The Canadiens were in the midst of a workout when Henri rounded the net at full speed from one side and Maurice approached on the same track from the other direction. They collided violently and both fell to the ice unconscious. When they were finally revived, both were escorted to the first-aid room where Maurice needed 12 stitches to close his wound and his kid brother, six stitches.

Then, in a masterful understatement, Maurice intoned: “You’d better watch yourself. Henri. You might get hurt.”

Henri rates a chapter in Michael Ulmer’s Canadiens Captains (1996). And he’s a voice throughout Dick Irvin the Younger’s 1991 oral history, The Habs. That’s where you’ll find Henri doing his best to explain his infamous 1971 outburst wherein he called Al MacNeil the worst coach he’d ever played for:

“I didn’t really mean it, but it came out because I was mad. Al was a good guy. But I was just mad, and they made a lot of things about that in all the papers. Even Guy Lafleur, in his book. He said I said to MacNeil that he shouldn’t coach the Canadiens because he didn’t speak French, and all that shit. I never said that in my life.”

Trent Frayne’s Henri essay in his 1968 anthology of hockey profiles, It’s Easy, All You Have To Do is Win is worth seeking out. While you’re arranging that, maybe settle in with the inimitable Frayne’s 1958 Maclean’s Henri profile, which is archived here.

So far as odes and obituaries published in the days since Henri’s death, recommended readings would start with this piece by Dave Stubbs at NHL.com, which includes reflections from Lafleur and Yvan Cournoyer.

Tom Hawthorn’s Globe and Mail obituary is deftly done and deserves a read, along with Roy MacGregor’s reminiscence, also in the Globe, which is here.

If you read French, take a look at Gaétan Lauzon’s coverage in La Presse, ici. Richard Goldstein wrote a New York Times obituary, published Saturday — that’s here.

If you missed Friday’s broadcast of CBC Radio’s As It Happens, you can download the March 6 podcast here (and should) to listen to Carol Off’s conversation with Henri’s Canadiens teammate Ken Dryden. It gets going at the 37.40 mark.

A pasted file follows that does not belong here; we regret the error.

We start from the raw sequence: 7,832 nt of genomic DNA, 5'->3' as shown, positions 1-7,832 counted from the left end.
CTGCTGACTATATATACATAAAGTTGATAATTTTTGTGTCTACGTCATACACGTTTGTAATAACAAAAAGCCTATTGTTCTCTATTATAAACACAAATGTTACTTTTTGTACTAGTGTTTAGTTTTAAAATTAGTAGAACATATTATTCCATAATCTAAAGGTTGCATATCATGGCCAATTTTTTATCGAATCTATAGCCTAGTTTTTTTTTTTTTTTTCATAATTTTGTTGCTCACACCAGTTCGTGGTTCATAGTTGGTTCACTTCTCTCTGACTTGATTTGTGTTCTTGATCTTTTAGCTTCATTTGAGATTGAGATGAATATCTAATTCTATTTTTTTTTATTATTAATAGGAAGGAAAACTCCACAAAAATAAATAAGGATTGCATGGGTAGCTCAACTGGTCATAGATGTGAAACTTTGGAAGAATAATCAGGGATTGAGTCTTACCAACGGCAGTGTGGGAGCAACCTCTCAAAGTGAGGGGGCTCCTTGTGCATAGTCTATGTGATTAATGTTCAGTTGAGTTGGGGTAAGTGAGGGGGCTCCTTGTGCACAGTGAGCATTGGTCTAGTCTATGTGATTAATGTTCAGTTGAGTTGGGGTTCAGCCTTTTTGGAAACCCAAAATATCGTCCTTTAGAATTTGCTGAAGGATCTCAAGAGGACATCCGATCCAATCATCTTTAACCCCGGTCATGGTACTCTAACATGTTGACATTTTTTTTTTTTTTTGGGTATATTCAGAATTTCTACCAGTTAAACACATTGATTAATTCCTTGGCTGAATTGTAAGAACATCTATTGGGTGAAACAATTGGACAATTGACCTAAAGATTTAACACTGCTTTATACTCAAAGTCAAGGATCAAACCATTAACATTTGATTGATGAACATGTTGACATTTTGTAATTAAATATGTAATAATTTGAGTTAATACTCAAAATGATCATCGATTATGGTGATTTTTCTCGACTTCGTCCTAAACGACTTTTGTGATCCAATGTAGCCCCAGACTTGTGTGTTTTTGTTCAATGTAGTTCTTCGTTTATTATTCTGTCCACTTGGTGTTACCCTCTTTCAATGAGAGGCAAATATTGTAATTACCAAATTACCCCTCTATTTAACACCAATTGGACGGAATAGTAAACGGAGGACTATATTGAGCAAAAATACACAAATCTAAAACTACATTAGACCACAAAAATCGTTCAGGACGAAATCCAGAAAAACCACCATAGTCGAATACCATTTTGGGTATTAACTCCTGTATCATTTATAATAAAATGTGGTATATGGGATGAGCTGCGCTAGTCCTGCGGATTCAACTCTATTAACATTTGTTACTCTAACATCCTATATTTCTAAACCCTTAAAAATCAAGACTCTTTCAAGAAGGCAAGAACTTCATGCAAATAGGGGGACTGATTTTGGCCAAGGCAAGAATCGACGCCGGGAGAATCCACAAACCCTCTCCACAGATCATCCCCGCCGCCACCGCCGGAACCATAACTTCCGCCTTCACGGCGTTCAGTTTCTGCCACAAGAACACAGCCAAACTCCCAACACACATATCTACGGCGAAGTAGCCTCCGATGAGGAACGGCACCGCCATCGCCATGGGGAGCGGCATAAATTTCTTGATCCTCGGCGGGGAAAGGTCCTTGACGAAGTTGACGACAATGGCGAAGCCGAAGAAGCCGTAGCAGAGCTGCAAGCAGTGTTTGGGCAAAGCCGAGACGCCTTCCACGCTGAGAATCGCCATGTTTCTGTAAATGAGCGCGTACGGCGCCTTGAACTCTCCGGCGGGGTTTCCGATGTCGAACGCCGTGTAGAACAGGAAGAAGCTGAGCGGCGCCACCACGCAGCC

On Saturday night, Hockey Night in Canada opened with Ron MacLean’s conversation with Dick Irvin, which includes his thoughts on the origins of the nickname Pocket Rocket. There’s tape of that here, and worth your attention, if you didn’t catch it on the night.

One more? That would be Michael Farber’s Richard tribute at TSN, which you can find over this way.

(Top image: John Taylor, about 1960, silver salts on film, gelatin silver process, MP-1999.5.5032.4, © McCord Museum)

in the crease, behind the bench: ken dryden on scotty bowman

Habs Helmsman: Scotty Bowman patrols the Canadiens bench, circa the early 1970s.

A version of this post appeared in the Books pages of The Globe and Mail on Saturday, January 4, 2020.

In 1983, Ken Dryden wrote a bit of a ballad, if not quite an ode, about a former coach of his.

“Scotty Bowman is not someone who is easy to like,” Dryden confided in The Game, the memoir he published after retiring from his NHL career, a book that’s still roundly recognized as the most insightful reflection on hockey ever written. “He is shy and not very friendly. … Abrupt, straightforward, without flair or charm, he seems cold and abrasive, sometimes obnoxious, controversial, but never colourful. … He is complex, confusing, misunderstood, unclear in every way but one. He is a brilliant coach, the best of his time.”

Together, as younger men in the employ of the Montreal’s then-mighty Canadiens, Dryden and Bowman reached hockey’s heights during the 1970s, when they coincided on five of the six Stanley Cups the team won in nine years. There were other key players you could name from the Canadiens’ decade of dominance, but none who played a more important role than the coach or his first-choice goaltender.